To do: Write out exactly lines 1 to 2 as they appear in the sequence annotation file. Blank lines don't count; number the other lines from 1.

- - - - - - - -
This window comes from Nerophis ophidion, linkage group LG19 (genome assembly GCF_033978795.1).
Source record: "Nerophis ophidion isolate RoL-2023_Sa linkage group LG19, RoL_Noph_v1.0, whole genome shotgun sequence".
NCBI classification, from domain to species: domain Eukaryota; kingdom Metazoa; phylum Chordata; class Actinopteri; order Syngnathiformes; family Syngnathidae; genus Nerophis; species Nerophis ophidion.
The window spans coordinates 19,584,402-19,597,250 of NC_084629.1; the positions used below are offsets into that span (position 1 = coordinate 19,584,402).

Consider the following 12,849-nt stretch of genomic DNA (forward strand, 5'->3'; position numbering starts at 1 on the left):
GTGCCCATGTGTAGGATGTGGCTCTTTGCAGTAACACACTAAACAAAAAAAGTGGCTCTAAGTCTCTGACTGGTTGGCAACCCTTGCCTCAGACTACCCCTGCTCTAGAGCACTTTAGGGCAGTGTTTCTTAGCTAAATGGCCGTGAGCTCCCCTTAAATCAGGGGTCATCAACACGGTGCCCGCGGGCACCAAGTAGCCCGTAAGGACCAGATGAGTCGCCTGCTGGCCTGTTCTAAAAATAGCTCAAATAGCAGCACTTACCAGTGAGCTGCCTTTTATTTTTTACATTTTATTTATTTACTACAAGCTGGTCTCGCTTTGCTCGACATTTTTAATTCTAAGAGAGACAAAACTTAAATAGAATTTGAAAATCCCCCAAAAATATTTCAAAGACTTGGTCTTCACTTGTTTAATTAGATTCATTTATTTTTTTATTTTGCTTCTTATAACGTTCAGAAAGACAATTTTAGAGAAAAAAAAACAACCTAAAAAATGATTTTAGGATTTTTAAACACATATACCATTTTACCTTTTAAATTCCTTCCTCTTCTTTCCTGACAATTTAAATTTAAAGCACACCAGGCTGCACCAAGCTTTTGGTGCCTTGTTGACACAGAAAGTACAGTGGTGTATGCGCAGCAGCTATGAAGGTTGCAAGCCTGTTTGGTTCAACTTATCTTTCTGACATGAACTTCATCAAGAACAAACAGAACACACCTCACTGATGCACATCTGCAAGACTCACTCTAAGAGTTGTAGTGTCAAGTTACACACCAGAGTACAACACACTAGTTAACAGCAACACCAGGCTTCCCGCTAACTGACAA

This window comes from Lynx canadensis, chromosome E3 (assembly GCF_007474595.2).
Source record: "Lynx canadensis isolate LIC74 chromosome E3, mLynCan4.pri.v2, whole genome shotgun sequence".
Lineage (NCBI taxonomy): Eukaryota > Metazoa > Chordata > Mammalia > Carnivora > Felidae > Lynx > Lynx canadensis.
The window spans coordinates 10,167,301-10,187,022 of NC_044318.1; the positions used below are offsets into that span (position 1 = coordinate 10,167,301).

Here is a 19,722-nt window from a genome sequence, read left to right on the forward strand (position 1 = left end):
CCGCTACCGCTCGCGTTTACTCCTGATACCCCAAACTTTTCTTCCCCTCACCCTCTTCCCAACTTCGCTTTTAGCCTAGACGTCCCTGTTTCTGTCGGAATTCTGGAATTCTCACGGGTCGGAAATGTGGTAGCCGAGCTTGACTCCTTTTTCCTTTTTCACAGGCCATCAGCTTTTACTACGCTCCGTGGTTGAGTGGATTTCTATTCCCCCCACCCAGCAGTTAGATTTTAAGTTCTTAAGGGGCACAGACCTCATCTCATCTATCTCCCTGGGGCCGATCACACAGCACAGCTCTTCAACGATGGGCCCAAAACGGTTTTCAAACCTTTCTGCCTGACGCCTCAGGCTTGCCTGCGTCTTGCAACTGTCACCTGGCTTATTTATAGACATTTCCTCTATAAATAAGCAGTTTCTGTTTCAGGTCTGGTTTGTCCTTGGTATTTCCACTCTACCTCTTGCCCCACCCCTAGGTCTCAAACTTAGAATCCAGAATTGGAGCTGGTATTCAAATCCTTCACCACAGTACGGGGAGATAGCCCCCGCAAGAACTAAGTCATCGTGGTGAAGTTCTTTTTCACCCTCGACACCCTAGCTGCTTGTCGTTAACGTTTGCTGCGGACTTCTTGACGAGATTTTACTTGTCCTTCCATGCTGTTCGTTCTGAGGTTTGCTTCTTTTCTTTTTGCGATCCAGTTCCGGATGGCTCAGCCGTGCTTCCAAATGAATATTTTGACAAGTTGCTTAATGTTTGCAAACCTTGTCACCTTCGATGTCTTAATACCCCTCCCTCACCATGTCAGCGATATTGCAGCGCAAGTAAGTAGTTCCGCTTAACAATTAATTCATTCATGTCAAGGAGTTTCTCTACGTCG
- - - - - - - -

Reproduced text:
This window comes from Nerophis ophidion, linkage group LG19 (genome assembly GCF_033978795.1).
Source record: "Nerophis ophidion isolate RoL-2023_Sa linkage group LG19, RoL_Noph_v1.0, whole genome shotgun sequence".